Though city leaders approve temporary campsite for homeless people, they stress need for long-term solutions
photo by: contributed photo
Though city leaders approved a temporary campsite for homeless people, they were clear that the campsite should be in place only for a few months while community leaders seek other ways to address the large number of people living outside.
As part of its meeting Tuesday, the Lawrence City Commission voted 4-0, with Mayor Jennifer Ananda absent, to approve a special event permit for a temporary campground for homeless people at Woody Park, 201 Maine St. Vice Mayor Brad Finkeldei said he understood concerns voiced by neighbors, and he emphasized that a campsite was not the end goal.
“This is a step that allows us to bring 20 people in at a time and work with them and provide them a safe place, but also provide us methods and possibilities to move them on to housing,” Finkeldei said. He said by March the community should be moving on to much better solutions, including having the Lawrence Community Shelter operating at higher capacity.
The shelter has reduced its capacity from 125 to about 25 people in an effort to maintain social distancing during the coronavirus pandemic, but projects are in the works that will provide safer conditions for shelter guests as well as add a tiny-home village on the shelter’s property. Mathew Faulk, supportive housing supervisor at Bert Nash Community Mental Health Center, told the commission that the shelter’s reduction in capacity has contributed to an increase in the number of unsheltered people in the community, and he estimates that more than 100 individuals are currently living outside.
The city received $374,000 in funding from the Coronavirus Aid, Relief and Economic Security Act, or CARES, to purchase the portable trailers that will house the campsite facilities and to support the provision of social services. The campsite will provide access to toilets, showers and social services for 20-25 people who are homeless. The campsite is a joint project between the city, county and a yet-to-be-determined contracted service provider and will be staffed 24/7 and operate under a code of conduct for its residents. The campsite will be in place for approximately 180 days, between November 2020 and March 2021.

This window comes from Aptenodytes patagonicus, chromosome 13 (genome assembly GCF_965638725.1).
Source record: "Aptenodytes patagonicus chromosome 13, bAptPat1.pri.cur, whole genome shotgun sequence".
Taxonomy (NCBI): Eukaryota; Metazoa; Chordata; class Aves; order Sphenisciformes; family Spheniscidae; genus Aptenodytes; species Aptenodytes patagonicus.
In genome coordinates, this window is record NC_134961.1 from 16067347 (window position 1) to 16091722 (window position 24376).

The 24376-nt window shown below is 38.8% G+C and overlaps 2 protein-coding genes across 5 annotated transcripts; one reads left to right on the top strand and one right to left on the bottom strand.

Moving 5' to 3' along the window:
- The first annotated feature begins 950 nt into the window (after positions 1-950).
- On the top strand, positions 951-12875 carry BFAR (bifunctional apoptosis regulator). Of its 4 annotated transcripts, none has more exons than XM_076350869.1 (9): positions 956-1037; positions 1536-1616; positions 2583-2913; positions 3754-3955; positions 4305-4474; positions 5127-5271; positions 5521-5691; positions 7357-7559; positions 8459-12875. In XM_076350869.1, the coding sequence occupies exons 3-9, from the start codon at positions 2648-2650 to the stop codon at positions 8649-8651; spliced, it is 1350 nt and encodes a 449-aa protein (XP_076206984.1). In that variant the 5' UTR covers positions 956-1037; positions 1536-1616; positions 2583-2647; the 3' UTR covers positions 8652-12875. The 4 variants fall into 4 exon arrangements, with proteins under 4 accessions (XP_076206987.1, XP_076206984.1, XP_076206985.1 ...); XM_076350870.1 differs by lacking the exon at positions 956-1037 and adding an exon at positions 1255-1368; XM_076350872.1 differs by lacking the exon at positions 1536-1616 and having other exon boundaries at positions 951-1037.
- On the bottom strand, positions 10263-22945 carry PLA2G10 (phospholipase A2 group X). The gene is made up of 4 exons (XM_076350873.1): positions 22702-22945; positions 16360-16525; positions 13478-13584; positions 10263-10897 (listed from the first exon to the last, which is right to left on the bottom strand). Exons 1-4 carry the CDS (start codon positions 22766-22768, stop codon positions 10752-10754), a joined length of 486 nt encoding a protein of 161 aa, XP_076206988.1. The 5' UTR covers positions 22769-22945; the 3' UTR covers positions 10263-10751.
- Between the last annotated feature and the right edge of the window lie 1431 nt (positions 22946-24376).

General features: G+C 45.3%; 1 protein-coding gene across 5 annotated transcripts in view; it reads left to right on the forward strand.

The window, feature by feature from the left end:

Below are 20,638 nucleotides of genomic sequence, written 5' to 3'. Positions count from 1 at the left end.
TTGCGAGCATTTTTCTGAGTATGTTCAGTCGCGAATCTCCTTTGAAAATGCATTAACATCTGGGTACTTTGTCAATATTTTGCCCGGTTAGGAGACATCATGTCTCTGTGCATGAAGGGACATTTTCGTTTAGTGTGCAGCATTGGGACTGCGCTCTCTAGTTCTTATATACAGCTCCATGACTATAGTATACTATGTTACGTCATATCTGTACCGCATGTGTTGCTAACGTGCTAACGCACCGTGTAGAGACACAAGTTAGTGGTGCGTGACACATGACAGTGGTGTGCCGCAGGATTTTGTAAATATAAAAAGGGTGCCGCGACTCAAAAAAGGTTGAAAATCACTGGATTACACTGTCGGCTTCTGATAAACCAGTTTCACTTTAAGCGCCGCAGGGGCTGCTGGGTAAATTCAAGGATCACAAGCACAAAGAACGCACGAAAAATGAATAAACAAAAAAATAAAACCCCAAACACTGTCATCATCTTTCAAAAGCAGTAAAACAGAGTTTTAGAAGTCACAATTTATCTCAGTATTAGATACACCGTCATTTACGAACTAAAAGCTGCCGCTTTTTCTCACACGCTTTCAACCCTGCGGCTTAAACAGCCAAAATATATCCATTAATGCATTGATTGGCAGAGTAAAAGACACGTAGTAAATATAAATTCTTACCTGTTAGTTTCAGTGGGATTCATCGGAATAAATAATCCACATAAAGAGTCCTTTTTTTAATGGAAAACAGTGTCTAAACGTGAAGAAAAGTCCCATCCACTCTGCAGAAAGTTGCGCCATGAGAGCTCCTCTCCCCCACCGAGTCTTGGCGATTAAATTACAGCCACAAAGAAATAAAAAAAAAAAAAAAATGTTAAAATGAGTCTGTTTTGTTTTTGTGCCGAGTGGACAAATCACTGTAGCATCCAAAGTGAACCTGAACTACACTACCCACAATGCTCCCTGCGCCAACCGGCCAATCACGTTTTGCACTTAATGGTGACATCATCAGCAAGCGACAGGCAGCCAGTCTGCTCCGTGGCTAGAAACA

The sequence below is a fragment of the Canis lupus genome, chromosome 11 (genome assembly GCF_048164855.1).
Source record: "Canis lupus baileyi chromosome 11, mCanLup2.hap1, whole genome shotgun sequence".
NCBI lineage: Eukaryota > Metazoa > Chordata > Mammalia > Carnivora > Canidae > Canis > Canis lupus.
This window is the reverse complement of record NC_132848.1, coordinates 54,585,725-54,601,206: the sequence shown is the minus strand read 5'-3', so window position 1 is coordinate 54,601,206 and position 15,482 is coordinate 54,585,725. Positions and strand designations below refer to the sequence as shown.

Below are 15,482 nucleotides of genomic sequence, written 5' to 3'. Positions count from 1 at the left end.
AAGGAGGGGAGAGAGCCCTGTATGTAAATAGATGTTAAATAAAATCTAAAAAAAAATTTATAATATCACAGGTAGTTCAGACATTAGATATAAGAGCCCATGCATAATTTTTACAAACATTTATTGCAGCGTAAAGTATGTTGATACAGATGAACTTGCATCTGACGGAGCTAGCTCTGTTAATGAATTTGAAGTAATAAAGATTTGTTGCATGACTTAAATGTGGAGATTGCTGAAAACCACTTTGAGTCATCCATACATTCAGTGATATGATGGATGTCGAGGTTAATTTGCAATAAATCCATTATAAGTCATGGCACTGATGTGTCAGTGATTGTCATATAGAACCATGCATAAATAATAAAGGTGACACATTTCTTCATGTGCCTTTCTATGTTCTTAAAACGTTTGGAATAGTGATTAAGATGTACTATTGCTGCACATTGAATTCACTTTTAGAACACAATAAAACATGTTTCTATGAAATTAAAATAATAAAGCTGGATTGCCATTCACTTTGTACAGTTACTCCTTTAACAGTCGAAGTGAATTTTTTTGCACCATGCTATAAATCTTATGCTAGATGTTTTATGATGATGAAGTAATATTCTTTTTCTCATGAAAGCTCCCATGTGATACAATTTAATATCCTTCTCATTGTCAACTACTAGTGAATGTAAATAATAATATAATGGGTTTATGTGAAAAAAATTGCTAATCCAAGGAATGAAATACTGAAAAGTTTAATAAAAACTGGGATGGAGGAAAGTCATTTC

Woody Park consists of an open field, ball diamond and one slide, and is located behind the LMH Health hospital in the Pinckney neighborhood. Eleanor Gardner, the neighborhood coordinator for the Pinckney Neighborhood Association, told the commission that some residents had expressed concerns to her about how the campsite would affect the neighborhood, as some residents have already experienced trespassing, hostility and inappropriate behavior from some homeless people. Gardner said homeless people are community members that deserve support, but she asked whether a campsite was the best option.
Faulk acknowledged that such issues were real problems, and said there is a huge spectrum of need among homeless people that included mental health issues and substance use. He said that while a campsite is not an ideal solution, the campsite’s goal is to address camping that is already going on in the city’s parks and other areas. The campsite is also one of several projects supporting homeless people that received CARES funding, as the Journal-World previously reported. In addition to the code of conduct and constant supervision, Faulk said the campsite guests would all be screened and provided targeted social services to ultimately get them the support they need to get housed.
“What those issues highlight is there is a distinct need that is communitywide,” Faulk said.
Other commissioners said they agreed with Finkeldei, and also stressed that the campsite was a temporary step while more long-term solutions were pursued. Commissioner Lisa Larsen also said that the purchase of the three portable trailers, which will hook into city utilities to provide bathroom and shower facilities at the site, will be permanent assets that the city could use in other emergency situations.
“I will support this with the idea that we will continue to move forward and work on more long-term solutions,” Larsen said.
The campsite will begin intakes and screening in early November and the camp will open shortly thereafter, according to a city staff memo to the commission. The campsite will remain open until at least through December and would close at the latest in February or March.